Alan SolomonDavid Stang

Wolfgang StillerMorton SwimmerPeter TippettKen van WyckJoseph WellsSteve WhiteEd WildingRighard Zwienenberg

In one form or another we all knew each other -- or knew of each other. Each was a character in his or her own right. For the most part we were competitors, but almost everyone was cooperative. In some cases we even held begrudging respect for each other.

In 1989, the Virus Bulletin was first published. Ed Wilding was an early editor of this monthly newsletter and came up with the concept of "The VB 100." Antivirus programs were run against a sizeable library of "found in the wild" viruses, and were ranked by their percentage of correctly identified viruses. (According to The WildList Organization, "found in the wild" means that antivirus researchers have actually discovered these viruses out in the public arena, actively infecting machines and programs.) A VB 100 rating virtually guaranteed a product's commercial success.Rob Rosenberger was the editor of the influential tell-all site Vmyths, debunking computer virus myths and stepping on a few AV vendors' toes while he was at it. Rob and I collaborated on some articles during the virus hysteria of 1988 -- the press was going nuts. Rob was an impartial observer who was able to cut through the vendor hype and tell a clear story. (Note: The Vmyths site is currently being revamped and some articles are temporarily unavailable. A July relaunch is planned.)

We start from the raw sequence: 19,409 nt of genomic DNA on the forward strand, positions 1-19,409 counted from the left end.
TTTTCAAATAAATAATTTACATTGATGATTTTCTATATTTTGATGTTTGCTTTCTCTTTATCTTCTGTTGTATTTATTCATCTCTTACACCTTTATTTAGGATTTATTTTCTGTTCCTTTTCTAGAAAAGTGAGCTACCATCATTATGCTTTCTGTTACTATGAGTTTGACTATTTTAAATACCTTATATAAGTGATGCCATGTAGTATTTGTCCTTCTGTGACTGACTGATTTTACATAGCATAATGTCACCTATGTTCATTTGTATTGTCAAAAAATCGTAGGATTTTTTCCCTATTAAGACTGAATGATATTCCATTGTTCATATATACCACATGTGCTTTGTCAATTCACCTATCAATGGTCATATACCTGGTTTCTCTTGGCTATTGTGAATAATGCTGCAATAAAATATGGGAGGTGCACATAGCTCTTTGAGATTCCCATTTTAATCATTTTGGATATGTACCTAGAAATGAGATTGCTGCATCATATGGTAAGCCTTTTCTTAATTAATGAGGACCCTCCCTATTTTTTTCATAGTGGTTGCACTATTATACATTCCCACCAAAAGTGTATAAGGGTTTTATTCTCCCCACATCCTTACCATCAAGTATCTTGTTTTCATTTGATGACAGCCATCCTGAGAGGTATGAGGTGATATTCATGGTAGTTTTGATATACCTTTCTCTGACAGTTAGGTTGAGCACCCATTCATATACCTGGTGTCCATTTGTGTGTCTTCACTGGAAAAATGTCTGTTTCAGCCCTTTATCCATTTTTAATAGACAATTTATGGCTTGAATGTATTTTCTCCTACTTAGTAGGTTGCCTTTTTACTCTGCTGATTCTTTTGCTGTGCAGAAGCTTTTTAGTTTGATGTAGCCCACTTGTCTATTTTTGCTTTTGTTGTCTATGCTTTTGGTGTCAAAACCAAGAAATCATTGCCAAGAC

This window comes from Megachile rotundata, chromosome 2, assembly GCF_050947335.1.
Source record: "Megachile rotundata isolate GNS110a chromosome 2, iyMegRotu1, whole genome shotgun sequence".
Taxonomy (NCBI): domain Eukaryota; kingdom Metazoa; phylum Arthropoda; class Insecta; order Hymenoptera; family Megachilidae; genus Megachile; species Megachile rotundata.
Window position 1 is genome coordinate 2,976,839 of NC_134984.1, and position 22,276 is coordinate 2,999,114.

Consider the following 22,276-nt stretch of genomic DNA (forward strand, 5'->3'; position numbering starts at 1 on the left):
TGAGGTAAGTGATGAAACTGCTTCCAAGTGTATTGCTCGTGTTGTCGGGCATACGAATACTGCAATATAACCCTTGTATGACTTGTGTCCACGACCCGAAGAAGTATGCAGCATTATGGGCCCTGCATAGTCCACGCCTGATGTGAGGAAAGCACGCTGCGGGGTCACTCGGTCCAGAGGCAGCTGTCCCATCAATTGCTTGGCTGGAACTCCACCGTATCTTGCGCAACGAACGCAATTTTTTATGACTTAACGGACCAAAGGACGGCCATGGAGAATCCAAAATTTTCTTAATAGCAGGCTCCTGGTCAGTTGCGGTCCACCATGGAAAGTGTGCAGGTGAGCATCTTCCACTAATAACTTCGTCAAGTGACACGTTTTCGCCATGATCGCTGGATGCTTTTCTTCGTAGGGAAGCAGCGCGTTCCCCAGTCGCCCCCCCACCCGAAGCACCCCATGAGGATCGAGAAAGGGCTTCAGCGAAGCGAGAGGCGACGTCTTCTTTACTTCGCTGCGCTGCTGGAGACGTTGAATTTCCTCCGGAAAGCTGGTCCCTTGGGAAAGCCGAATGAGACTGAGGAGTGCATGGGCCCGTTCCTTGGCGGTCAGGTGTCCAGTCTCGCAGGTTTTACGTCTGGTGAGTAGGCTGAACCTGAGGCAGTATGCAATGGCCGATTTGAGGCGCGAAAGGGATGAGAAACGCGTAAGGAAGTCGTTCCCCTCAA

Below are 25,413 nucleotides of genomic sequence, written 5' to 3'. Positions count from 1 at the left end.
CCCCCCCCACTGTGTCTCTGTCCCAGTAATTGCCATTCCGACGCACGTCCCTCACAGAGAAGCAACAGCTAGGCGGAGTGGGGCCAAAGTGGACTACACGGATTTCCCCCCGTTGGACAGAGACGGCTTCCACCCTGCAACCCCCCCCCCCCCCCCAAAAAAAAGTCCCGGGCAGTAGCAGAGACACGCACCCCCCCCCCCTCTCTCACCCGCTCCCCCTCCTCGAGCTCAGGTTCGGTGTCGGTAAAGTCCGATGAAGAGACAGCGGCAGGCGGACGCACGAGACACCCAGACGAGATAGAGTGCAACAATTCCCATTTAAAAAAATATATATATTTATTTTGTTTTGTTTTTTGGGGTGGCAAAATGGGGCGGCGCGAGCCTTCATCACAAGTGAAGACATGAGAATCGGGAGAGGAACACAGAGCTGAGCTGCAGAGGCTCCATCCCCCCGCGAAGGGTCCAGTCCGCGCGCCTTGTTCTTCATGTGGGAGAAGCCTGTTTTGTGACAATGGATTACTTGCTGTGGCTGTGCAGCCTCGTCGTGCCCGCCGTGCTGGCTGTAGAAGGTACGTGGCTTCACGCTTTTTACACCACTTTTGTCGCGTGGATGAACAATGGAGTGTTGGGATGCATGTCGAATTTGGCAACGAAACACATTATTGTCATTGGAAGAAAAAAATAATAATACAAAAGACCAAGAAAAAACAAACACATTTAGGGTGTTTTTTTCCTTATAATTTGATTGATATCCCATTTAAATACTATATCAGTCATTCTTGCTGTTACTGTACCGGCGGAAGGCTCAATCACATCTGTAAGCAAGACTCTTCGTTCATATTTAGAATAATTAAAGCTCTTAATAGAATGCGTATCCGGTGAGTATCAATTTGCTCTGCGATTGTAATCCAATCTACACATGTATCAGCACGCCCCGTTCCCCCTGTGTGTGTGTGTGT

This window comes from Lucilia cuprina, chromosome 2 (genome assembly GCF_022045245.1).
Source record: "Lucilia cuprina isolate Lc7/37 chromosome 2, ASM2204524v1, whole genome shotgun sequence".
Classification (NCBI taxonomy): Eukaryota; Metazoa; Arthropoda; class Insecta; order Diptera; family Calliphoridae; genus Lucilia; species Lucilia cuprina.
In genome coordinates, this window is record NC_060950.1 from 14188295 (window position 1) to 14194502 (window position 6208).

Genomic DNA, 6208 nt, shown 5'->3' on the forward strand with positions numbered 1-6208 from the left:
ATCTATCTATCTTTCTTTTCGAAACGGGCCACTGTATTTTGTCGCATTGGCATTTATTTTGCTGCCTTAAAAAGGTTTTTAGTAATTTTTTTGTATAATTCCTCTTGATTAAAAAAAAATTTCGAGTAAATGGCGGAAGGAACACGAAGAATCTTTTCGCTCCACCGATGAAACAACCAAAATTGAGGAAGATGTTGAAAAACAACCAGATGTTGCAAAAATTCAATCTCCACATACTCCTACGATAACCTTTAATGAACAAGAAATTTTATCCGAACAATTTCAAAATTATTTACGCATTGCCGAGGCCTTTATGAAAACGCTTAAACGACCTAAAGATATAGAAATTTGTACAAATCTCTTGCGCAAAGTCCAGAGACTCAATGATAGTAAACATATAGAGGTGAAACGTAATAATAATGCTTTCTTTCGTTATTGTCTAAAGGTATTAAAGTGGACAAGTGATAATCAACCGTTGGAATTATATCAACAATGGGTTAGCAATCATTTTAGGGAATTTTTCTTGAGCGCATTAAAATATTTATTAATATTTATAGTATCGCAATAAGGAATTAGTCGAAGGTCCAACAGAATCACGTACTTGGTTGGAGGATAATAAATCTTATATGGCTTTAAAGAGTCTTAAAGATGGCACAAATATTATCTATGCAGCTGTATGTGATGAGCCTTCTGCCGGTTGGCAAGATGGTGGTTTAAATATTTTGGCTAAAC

CARO And Beyond

Most of the early antivirus innovators became involved in a group called the Computer Antivirus Research Organization (CARO). CARO quickly proved its worth in the early '90s with the advent of polymorphic viruses, which mutated from generation to generation.

The virus writers were attempting to avoid definitive virus detection by changing their viruses so that simple signature strings -- portions of a virus, uniquely identifying it -- could not be used. For a short while, the virus writers had a slight edge over the virus busters. This edge lasted for mere weeks as the CARO community got together and rapidly implemented code, developed independently but cooperatively, to fight this new threat -- a wonderful example of competitors working together for the good of all.